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Practical employment law information to support your business, from Clover HR

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Establishing a successful recruitment process and clear written employment contracts for new employees can have a major impact on your business.

Every business needs to be aware of its obligations under minimum wage and equal pay laws, as well as recent pensions auto-enrolment changes.

You must comply with legal restrictions on employees' working hours and time off, or risk claims, enforcement action and even prosecution.

The right employment policies are an essential part of effective staff management. Make sure any policy is clear and well communicated to employees.

While sick employees need to be treated fairly, you need to ensure that 'sickness' is not being used as cover for unauthorised absence.

Most pregnant employees are entitled to maternity leave and maternity pay, while new fathers are entitled to paternity leave and paternity pay.

As well as undermining morale, illegal discrimination can lead to workplace grievances. Employee discrimination is covered by the Equality Act 2010.

Home, remote and lone workers are becoming increasingly commonplace. Key issues include communication and how to manage and motivate people remotely.

The right approach to consulting with and providing information to your employees can improve employee motivation and performance.

Disciplinary and grievance issues can be a major burden to employers. Putting in place and following the right procedures is essential.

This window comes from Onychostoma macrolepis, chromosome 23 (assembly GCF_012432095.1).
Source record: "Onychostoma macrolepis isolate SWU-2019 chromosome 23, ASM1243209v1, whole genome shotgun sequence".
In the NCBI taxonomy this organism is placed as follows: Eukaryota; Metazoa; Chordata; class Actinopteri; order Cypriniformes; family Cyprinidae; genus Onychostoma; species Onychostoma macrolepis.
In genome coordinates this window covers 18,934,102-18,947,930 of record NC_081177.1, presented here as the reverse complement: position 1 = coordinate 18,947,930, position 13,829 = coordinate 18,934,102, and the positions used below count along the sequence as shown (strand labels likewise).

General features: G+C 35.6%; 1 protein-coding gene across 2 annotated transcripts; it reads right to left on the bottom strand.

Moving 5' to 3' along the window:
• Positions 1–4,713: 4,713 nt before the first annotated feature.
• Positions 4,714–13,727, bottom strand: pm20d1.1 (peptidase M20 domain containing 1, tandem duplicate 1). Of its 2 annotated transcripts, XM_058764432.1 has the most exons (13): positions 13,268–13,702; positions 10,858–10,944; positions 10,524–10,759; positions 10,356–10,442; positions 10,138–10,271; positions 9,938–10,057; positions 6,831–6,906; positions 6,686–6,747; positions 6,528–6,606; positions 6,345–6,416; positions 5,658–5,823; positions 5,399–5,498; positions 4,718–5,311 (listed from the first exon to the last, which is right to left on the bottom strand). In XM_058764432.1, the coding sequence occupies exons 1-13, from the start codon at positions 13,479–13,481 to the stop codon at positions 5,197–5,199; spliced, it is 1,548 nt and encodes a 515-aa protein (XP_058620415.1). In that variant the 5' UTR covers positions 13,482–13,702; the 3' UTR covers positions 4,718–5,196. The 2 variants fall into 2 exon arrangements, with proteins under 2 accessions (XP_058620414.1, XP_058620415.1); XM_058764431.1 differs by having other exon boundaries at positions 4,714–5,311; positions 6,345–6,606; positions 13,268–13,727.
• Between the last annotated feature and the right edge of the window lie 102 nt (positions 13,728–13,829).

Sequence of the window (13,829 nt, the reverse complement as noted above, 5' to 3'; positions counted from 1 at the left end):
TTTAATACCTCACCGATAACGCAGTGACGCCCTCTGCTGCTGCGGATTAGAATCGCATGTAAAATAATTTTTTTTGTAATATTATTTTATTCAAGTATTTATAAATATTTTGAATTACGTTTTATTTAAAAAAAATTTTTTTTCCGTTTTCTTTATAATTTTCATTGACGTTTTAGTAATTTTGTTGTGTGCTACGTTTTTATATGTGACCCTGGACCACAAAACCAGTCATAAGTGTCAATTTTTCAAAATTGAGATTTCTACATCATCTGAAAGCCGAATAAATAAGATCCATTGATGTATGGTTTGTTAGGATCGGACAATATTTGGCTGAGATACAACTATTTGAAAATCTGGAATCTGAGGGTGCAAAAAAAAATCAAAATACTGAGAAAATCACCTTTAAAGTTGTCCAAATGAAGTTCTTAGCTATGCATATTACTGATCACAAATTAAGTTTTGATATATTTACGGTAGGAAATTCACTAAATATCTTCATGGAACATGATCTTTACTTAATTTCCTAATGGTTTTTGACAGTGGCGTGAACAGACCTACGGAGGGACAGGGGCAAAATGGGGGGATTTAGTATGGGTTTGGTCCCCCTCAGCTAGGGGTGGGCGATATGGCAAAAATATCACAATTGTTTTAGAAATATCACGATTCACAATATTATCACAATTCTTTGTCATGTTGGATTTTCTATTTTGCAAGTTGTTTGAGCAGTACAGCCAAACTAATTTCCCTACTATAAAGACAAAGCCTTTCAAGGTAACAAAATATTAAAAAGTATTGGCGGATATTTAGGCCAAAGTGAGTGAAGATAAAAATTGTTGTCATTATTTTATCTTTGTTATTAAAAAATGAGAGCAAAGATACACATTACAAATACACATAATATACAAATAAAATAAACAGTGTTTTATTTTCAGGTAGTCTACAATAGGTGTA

Following the right dismissal and redundancy procedures helps protect your business and minimise the risk of a legal dispute at tribunal.

Employment tribunal claims are a worrying prospect for any employer. A tribunal case is a no-win situation – even if the claim is unjustified.

Disciplining or sacking employees for activities outside of work

Membership of extreme political parties, criminal activity, football hooliganism, taking illegal substances: if your workers' leisure activities create problems with other colleagues or customers or could potentially damage your business' reputation - what can you do?

Employees' activities outside work - including those resulting in criminal offences - are not grounds for dismissal unless they affect employees' ability to do their job, which could be because they affect relations with their colleagues, suppliers or customers or bring the business into disrepute. They must amount to 'some other substantial reason' justifying dismissal.

For example, a person entrusted with cash who is convicted of a dishonesty offence, a hospital worker with access to drugs who is convicted of drug-related offences or a drink-driver who drives a lorry, may all be situations that justify dismissal. Binge-drinking or public order offences by administrative staff may not - although the more senior or public-facing the employee, the greater the likely connection with their employer.

Examples in the courts have included:

  • A minibus driver was employed by a charity that provided services to a local authority. His job involved working with disabled children. Following allegations that he had abused his nieces, the South Tyneside Safeguarding Children Board decided he should no longer be allowed to work with children. The police did not prosecute him and he claimed he was innocent. The charity tried to persuade the local authority to change its mind. It failed, and was unable to offer him suitable alternative employment, so dismissed him. His claim for unfair dismissal failed as the third party pressure amounted to a 'substantial reason of a kind such as to justify the dismissal', and proper procedures had been followed.